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Ethospace System, 1984
In the late 1970s, technological kinds of change were first gearing up. Offices were being invaded by a demanding new tool: the computer.
Bill Stumpf and Jack Kelley researched office activities and processes and listened to what users said made a productive office environment. They concluded that the offices of the time weren't responding well to either people's needs or the changes affecting them. How could these rapidly changing environments be improved?
Stumpf's goal was to create a positive link between the user and his or her office. He focused on adding architectural interest through product scale, texture, ergonomic characteristics, color, and natural light. Kelley, who invented the first mouse pad, brought expertise in practical product applications. He stressed the need to address the increasing requirements for computers, telecommunication equipment, sophisticated power distribution, and cable management.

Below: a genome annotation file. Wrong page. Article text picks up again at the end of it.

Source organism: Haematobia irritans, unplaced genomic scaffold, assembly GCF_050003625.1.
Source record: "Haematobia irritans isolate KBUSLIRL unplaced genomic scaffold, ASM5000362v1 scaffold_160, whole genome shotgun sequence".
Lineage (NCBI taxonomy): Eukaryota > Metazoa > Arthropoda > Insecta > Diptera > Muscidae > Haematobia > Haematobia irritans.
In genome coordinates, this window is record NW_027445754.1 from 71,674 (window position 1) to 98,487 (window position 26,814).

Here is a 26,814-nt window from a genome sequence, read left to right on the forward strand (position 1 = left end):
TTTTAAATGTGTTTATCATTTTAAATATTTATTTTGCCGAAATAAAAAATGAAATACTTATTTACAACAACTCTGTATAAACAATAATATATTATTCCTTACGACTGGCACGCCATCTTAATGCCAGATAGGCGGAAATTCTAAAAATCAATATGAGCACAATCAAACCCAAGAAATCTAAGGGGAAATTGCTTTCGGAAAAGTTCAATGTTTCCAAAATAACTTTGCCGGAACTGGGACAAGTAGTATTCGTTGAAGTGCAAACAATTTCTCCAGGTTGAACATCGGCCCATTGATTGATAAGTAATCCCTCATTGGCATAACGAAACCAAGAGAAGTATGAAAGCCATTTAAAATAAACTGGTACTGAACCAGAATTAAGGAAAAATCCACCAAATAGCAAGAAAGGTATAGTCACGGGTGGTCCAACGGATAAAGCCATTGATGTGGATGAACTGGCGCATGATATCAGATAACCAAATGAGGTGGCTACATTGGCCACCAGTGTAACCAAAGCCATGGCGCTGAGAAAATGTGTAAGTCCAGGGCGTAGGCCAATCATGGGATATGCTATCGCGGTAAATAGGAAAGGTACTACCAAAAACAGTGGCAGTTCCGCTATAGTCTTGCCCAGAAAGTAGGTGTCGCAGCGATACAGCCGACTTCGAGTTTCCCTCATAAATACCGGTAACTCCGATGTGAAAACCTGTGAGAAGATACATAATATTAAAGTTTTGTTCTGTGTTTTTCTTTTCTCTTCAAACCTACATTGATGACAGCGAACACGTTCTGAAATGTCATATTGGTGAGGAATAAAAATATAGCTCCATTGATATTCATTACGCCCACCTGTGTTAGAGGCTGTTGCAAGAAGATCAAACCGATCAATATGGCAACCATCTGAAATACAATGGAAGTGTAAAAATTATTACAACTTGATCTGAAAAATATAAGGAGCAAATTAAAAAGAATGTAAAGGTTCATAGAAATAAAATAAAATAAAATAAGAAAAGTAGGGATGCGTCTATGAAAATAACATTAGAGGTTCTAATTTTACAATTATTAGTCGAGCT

This collaborative effort resulted in the 1984 introduction of Ethospace, a new type of systems product. Its basic design was a system "wall" that surpassed industry product standards for both architectural form and practical function. Ethospace's first-of-a-kind frame-and-tile infrastructure adapted to the surrounding space and provided a flexible foundation for thoughtful change.